The 137 people who got sick at an Easter buffet at Claudia Sanders' Dinner House in Shelbyville, Ky., may have been affected by a staph bacteria, officials said.
State health officials say preliminary results from the Kentucky State Lab suggest staphylococcus aureus might be the source of the food poisoning.
All food products suspected to be exposed to the bacterium were exterminated and there is spit and polish about the restaurant.
Staphylococcus aureus and also known as golden staph, is the most common cause of staph infections. It is a spherical bacterium, frequently living on the skin or in the nose of a person. Approximately 20–30% of the general population are "staph carriers".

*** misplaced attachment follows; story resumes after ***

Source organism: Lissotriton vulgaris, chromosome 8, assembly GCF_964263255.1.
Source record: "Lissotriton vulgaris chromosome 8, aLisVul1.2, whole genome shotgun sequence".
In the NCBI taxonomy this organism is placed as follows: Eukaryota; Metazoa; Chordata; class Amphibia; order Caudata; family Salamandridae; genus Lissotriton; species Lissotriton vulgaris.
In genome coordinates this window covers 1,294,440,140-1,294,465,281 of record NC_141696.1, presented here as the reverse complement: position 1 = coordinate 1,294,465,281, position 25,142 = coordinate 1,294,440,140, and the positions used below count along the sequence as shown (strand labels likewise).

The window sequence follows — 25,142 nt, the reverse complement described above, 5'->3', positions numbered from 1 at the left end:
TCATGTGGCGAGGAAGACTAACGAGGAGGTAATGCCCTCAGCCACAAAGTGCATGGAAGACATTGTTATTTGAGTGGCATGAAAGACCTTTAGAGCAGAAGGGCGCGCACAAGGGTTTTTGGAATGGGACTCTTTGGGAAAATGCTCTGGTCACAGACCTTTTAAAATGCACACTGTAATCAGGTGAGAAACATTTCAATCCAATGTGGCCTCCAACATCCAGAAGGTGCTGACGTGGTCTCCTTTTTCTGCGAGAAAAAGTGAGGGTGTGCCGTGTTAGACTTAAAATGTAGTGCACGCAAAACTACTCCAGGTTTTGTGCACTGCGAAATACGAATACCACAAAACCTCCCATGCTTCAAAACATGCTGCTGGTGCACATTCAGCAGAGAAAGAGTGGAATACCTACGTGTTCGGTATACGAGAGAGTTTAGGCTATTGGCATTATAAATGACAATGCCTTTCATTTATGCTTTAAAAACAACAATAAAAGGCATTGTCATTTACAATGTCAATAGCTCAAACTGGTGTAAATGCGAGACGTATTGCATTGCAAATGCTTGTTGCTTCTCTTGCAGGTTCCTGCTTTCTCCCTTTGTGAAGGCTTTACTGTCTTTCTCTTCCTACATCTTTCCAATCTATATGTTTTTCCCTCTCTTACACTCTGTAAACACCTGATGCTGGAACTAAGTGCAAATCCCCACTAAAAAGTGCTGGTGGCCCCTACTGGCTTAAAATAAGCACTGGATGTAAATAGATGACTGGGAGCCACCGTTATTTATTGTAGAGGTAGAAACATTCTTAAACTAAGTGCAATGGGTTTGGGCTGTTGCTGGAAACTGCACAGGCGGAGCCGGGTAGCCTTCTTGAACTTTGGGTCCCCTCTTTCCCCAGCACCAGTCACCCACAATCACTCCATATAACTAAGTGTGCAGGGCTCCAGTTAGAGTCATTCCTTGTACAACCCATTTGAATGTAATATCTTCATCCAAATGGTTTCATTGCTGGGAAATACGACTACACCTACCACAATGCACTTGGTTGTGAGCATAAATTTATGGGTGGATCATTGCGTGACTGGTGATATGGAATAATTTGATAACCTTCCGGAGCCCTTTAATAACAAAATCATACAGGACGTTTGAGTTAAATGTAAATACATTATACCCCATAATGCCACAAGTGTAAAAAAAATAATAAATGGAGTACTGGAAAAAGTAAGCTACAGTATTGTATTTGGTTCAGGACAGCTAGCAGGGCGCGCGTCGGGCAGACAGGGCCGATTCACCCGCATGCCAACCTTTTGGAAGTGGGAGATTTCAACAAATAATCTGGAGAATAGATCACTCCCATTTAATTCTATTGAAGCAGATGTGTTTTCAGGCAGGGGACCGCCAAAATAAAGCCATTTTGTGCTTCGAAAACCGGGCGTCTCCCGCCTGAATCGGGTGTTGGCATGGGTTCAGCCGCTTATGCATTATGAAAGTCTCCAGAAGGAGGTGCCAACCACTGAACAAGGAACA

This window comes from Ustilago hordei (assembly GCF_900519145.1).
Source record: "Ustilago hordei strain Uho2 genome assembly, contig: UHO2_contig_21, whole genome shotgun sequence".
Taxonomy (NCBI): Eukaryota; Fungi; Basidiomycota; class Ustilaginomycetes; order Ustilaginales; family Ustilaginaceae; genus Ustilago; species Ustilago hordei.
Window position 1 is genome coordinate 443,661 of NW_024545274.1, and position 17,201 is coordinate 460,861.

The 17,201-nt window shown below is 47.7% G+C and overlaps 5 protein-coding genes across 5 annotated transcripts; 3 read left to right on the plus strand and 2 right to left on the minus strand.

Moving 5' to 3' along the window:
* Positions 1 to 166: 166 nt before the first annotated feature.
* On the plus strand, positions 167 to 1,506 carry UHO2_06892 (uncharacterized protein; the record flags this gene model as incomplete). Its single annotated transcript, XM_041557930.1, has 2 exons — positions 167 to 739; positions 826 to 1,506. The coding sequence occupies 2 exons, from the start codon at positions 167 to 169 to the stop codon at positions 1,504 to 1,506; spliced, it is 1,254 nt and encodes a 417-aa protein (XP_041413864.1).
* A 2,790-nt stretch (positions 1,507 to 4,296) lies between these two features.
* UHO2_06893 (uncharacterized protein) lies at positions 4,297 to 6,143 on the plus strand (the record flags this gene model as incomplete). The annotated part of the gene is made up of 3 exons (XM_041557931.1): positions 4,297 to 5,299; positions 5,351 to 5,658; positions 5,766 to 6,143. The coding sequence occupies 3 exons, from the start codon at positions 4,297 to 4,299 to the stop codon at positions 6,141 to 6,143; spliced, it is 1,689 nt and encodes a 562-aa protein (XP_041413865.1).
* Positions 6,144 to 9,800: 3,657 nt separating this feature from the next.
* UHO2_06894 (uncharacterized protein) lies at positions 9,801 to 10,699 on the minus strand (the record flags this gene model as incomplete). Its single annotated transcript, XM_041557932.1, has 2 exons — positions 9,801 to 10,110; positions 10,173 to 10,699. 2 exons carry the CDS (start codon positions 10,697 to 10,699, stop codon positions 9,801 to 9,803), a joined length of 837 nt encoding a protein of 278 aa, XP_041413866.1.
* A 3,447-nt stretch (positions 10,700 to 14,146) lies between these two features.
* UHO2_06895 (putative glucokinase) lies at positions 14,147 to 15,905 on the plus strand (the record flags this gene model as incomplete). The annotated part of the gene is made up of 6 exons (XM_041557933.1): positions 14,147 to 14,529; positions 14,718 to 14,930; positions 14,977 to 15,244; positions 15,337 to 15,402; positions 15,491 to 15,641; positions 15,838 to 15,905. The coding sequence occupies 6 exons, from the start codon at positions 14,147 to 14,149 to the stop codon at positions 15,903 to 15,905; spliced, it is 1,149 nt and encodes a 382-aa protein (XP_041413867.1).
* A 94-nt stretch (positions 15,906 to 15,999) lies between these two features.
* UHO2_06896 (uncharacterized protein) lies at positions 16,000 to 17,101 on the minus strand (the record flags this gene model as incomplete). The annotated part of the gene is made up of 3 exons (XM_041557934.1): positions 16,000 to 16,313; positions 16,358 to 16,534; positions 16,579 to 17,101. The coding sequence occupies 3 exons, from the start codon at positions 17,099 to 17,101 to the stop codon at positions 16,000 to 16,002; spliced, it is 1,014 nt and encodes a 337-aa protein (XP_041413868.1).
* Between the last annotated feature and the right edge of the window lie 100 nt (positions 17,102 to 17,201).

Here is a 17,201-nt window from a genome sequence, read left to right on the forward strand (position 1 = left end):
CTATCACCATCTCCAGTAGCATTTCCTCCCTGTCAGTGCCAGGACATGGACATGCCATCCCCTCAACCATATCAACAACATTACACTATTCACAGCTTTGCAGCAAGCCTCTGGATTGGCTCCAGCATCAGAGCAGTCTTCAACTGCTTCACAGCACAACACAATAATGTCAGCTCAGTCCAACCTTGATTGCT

Staphylococcus aureus can cause a range of illnesses from minor skin infections, such as pimples, impetigo (may also be caused by Streptococcus pyogenes), boils, cellulitis folliculitis, furuncles, carbuncles, scalded skin syndrome and abscesses, to life-threatening diseases, such as pneumonia, meningitis, osteomyelitis endocarditis, Toxic shock syndrome (TSS), and septicemia. Its incidence is from skin, soft tissue, respiratory, bone, joint, endovascular to wound infections. It is still one of the four most common causes of nosocomial infections, often causing postsurgical wound infections.